Students also choose electives. To maintain breadth, electives are required in at least two of three areas (selecting from Genetics and Molecular Biology, Physiology, and Ecology and Evolution). Upon approval of the Advisory Committee, students also may take graduate-level courses in other departments.
At the end of the program, the thesis or literature review must be written in a form satisfactory to the Advisory Committee and suitable for submission to a peer-reviewed scientific journal, and the results must be presented in a seminar open to faculty, students, and the public. After the presentation, the student and Advisory Committee will meet to discuss details of the project, paper, and seminar.
The following courses satisfy the three program areas. Also, courses from other departments, specifically the Applied Medical Sciences Department, Chemistry Department, and the Environmental Sciences Department may satisfy some of the program areas.
Genetics and Molecular Biology
BIO 507 Molecular Mechanisms of Animal Development
BIO 508 Experimental Genetics
BIO 509 Cell and Molecular Biology
BIO 510 Cell and Molecular Biology Laboratory
BIO 501 Animal Physiology
BIO 502 Animal Physiology Laboratory
BIO 545 Advanced Pathophysiology
BIO 611 Endocrinology
BIO 615 Plant Metabolism
Ecology and Evolution
BIO 505 Animal Behavior
BIO 506 Animal Behavior Laboratory
BIO 511 Estuarine Ecology
BIO 515 Microbial Ecology
BIO 516 Microbial Ecology Laboratory
BIO 517 Issues in Evolution
Laboratory fees are assessed in biology laboratory courses to cover the cost of supplies and materials.
Admission to the M.S. program in biology is competitive and has two basic requirements. First, applicants should have earned a baccalaureate degree from an accredited institution, preferably in some area of biology, with a minimum GPA equivalent to 3.0. Second, admission is also dependent upon a faculty member agreeing to serve as the primary faculty advisor to the student. Therefore, before applying to the program, students must become acquainted with the research interests of individual faculty in or adjunct to the Department of Biological Sciences (http://usm.maine.edu/bio), contact those faculty members to discuss the possibility of working with them in the M.S. program in biology, and identify the faculty member(s) in their application essay.
Students who do not meet the first criterion, but who demonstrate exceptional promise, may be granted conditional admission, during which time they must compensate for any specific deficiency as determined by the Biology Graduate Admissions Committee. Upon successful completion of the conditions, conditional students can be granted regular admission status.
In addition to the materials described in the Admissions chapter of this catalog, applicants must submit the following information:
- Test scores Official scores from the General Test of the Graduate Record Examination (GRE) are required. Official scores from the GRE Subject Test in Biology are recommended.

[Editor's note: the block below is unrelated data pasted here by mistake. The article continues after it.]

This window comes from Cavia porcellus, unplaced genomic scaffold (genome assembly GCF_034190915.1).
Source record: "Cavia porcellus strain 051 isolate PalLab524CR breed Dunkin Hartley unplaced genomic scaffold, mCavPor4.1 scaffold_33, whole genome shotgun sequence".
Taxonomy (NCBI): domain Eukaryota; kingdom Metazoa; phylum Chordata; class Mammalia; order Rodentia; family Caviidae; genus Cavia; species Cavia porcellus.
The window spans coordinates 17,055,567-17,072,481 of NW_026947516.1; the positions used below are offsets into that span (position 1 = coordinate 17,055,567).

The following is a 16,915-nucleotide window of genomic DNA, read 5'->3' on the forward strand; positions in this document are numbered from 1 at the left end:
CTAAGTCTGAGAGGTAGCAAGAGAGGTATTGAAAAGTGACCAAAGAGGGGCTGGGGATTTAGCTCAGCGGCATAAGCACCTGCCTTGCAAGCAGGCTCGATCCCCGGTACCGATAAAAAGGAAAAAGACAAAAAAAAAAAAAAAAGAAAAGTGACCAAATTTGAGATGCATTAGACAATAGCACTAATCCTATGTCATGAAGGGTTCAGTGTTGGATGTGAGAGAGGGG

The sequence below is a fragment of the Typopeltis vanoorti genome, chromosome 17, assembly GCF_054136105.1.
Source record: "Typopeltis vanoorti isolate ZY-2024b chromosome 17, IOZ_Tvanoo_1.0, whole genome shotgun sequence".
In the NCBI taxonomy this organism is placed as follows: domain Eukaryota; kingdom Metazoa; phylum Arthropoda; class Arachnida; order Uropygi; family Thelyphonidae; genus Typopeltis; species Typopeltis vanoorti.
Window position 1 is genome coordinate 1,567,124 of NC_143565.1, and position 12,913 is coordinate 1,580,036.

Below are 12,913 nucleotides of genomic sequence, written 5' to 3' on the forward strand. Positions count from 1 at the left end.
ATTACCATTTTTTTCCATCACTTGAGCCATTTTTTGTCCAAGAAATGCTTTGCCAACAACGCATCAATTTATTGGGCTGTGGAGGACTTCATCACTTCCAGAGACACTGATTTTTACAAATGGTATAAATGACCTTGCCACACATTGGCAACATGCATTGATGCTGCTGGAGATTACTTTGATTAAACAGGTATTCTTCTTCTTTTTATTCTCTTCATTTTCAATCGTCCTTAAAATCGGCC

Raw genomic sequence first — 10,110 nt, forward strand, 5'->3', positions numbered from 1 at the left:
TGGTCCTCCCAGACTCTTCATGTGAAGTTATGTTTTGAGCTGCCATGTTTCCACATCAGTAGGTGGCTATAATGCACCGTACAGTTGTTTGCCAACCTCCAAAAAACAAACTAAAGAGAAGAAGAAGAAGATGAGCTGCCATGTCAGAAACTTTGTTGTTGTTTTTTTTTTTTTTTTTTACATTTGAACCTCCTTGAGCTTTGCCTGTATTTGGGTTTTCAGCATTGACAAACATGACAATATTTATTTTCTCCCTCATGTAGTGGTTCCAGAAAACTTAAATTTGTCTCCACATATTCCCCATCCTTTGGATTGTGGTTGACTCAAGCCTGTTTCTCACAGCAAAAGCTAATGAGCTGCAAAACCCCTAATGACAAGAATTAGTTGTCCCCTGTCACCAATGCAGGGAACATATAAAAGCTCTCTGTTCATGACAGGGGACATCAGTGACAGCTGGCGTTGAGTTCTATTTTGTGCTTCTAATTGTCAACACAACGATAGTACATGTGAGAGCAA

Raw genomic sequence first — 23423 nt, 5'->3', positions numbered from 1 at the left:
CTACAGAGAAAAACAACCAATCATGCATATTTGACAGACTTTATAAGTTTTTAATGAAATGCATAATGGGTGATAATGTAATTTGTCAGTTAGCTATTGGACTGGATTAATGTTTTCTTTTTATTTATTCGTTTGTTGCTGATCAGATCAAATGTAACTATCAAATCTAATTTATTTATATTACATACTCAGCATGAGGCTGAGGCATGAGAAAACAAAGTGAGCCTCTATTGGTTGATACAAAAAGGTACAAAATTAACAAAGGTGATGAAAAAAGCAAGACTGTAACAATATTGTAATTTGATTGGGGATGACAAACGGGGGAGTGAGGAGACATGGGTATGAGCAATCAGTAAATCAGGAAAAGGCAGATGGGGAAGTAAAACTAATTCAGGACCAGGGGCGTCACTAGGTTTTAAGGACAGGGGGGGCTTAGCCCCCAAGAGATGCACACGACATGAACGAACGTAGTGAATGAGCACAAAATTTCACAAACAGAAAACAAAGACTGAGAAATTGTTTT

- Transcripts Official undergraduate and graduate transcripts are required from any college or university attended.
- Essay The essay should discuss your academic goals and anticipated research interests, and should include the name(s) of specific faculty members with whom you have contacted to work.
- Letters of recommendation Three letters of recommendation are required from people who can evaluate your potential for success in a master's program in the biological sciences.
Applications and supporting materials must be received by February 1 in order to receive priority status for fall admission and consideration of departmental financial support. The application deadline for spring admission is October 15. Students applying for spring admission are less likely to obtain graduate assistantships in their first semester, because most financial aid will be distributed during fall admissions.
In addition to the general policies described in the Academic Policies chapter, this program also includes the following policies.
Graduate students may transfer a maximum of nine graduate credits, earned within the past 5 years, with a grade of B- or better. Approval of transfer credits must be requested at the time of admission.
All courses for the M.S. degree must be completed within 5 years from the time of first matriculation. Students may apply to the program graduate coordinator for an extension, which must be approved by the Department graduate faculty.
Students must earn a grade of B- or better for courses to count toward the M.S. degree. If the cumulative GPA drops below 3.0, the student will be placed on probation. Terms and conditions of probation will be determined by the student's Advisory Committee in consultation with the Office of Graduate Studies.
Eligibility for Financial Aid During Thesis Completion Stage
To be eligible for federal financial aid (including deferment of student loans), a matriculated student must be enrolled in a minimum of six graduate credits in the master's degree program. However, a student who has completed coursework and is engaged in finishing his/her thesis will be considered eligible if he/she meets one of the following conditions:
- Is enrolled in at least six graduate credits
- Or is enrolled in less than six graduate credits, has obtained certification of satisfactory progress from the chair of his/her thesis committee, indicating that the student is actively progressing in the work leading to completion of the master's degree, and is registered for GRS 602 (see course description under Continuous Enrollment & GRS on the Office of Graduate Studies website: http://www.usm.maine.edu/grad ).